Debuting Friday on Netflix, Reptile delivers an unexpected reunion of Benicio Del Toro and Alicia Silverstone and an ungainly retread of boilerplate from a considerable number of cop thrillers. Padded to a puzzling and sometimes punishing 136 minutes, it’s a distended dirge of digressions and dream sequences that never distract you from the superficiality of its murder plot and its psychological profile. With all due respect to Del Toro and Silverstone’s previous collaboration, Excess Baggage makes more sense as a title here.
Their spark together as a pair is all that distinguishes Reptile, with Silverstone serving as a bit of a spousal sounding board and deputy to Del Toro’s increasingly troubled detective. Although largely unremarked upon and hardly unreasonable, the 10-year age gap between them establishes the right amount of generational tension for wants and needs. The problem is how little Reptile focuses on that and the deadening effect of its slavish devotion to predictability.
Del Toro deserves some of the blame, credited as a co-writer beside Benjamin Brewer (who led visual effects on Everything Everywhere All At Once) and director Grant Singer (making a jump from music videos to film). It’s the sort of story that has to speak its intended themes aloud because the screenplay has otherwise done such a poor job of conveying them, and Singer offers little in the way of discernible style beyond a lower-energy imitation of Denis Villeneuve’s approach on Prisoners.
Reptile opens with the brutal murder of Summer (Matilda Lutz), a young up-and-comer working in the bustle of suburban Atlanta real estate. Was the killer her fellow-realtor boyfriend (Justin Timberlake), whom we know to have a controlling interest in her business in more ways than one? Perhaps the bitter ex-husband (Karl Glusman of 2022’s Watcher) upset by Summer’s upward mobility without him? Or maybe it’s the stringy-haired malcontent (Michael Pitt) who got scorched on a sale with her firm? Wait! There’s one more suspect: Summer’s jealous friend (Sky Ferreira) on a far lower rung of the social scene.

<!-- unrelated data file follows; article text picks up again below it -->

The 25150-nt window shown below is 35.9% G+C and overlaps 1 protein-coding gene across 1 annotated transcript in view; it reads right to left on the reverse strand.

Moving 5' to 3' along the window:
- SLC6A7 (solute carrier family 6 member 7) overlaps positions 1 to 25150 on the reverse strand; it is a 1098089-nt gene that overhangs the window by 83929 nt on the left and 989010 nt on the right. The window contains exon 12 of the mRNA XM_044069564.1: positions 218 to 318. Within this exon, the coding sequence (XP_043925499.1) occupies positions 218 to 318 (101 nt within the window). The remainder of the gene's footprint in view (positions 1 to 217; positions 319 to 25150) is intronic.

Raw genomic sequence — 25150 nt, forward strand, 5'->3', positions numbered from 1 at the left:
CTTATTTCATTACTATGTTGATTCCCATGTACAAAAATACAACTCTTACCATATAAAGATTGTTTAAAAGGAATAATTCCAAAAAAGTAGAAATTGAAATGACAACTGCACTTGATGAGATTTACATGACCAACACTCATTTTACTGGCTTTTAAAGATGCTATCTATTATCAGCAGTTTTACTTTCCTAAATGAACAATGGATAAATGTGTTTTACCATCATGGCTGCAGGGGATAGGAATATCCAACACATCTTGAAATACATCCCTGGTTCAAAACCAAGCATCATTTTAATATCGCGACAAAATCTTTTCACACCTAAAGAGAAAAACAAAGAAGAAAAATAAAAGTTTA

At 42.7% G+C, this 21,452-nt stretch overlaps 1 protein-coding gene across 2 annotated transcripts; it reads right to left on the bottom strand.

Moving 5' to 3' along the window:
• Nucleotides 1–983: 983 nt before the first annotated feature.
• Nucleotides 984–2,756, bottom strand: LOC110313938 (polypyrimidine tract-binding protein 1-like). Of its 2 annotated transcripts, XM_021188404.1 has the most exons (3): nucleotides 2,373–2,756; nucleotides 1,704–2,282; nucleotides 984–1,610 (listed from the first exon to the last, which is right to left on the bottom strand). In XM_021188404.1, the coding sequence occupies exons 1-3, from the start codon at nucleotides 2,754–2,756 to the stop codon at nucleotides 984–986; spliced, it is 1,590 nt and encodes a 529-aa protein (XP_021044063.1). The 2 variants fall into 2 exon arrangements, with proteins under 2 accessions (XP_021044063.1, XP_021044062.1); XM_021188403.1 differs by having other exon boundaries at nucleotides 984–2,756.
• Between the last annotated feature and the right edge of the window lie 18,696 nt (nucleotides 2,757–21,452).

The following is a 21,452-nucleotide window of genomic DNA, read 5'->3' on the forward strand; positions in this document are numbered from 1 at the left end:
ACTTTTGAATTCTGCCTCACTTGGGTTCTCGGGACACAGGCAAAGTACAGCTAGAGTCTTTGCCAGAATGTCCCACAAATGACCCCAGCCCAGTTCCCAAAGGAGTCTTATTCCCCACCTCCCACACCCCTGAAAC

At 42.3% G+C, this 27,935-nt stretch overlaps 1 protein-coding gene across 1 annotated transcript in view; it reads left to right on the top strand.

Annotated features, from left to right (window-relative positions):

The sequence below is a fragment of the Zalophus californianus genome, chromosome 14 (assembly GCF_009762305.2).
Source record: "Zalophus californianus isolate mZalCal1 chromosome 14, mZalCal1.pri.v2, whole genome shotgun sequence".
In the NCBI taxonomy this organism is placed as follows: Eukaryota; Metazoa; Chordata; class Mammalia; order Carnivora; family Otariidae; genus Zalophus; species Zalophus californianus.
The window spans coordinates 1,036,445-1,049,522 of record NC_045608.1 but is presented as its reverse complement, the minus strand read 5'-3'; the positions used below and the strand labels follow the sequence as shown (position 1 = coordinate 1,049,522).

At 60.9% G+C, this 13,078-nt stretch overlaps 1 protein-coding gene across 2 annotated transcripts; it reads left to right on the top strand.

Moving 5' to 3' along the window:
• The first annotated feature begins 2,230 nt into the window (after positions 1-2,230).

The cops literally place their bets on all of those suspects, and the arbiter of their wager will be Detective Tom Nichols (Del Toro). Tom has escaped a problematic past on the job in Philadelphia for what he perceives to be an easier amble into eventual retirement. But Summer’s murder stirs up a mess of trouble that eventually upends Tom’s cozy construct.
For a time, Reptile seems primed for a deeper probe into Tom’s makeup that reveals something more than his pen-clicking peccadilloes and his funny fascination with touchless faucets. There’s also a nice complement to that from embedding the story in the world of real estate — staging something of undeniable, but unsustainable, appeal in hopes of making the sale. A boot-scooting raconteur with big-city taste, Tom feels like a fancy fixture in an otherwise average bedroom community he calls home. But like a deal gone bad, Reptile is blown apart upon careful inspection revealing cracks in the foundation. Here, it’s a script that prioritizes circumstance over character. Tom’s odyssey into betrayal and action feels rooted more in other, better films about cops rather than any recognizable human foibles or concerns created here.
Thus, Reptile requires viewers to watch Tom run down conclusive proof of what we have correctly suspected for the previous hour — often accompanied by the zone-out drone of a score by Yair Elazar Glotman with vocals by ARCA. Outside of a sly audible punchline centered around that faucet fascination, their sounds are often one ostentatious ostinato after another. Plus, as good as the paired casting is for Del Toro and Silverstone, it is largely terrible everywhere else — wasting fine performers on futile attempts to fool viewers as they’re clearly not the conventional stereotypes they seem to be. All of this culminates in a dopey instance of edgelord blood spatter on the camera and a moment that can best be called deus ex frisbee that’s so visually overdramatized it becomes one of 2023’s most unintentionally hilarious jokes.
There are many such dopey harbingers of danger in Reptile. Another is a purportedly intense conversation concerning the lyrics to Dr. Dre’s “What’s the Difference.” In a paraphrasing spirit, what’s the difference between Reptile and umpteen other cop thrillers? It talks a good one but doesn’t do what it’s supposed to do.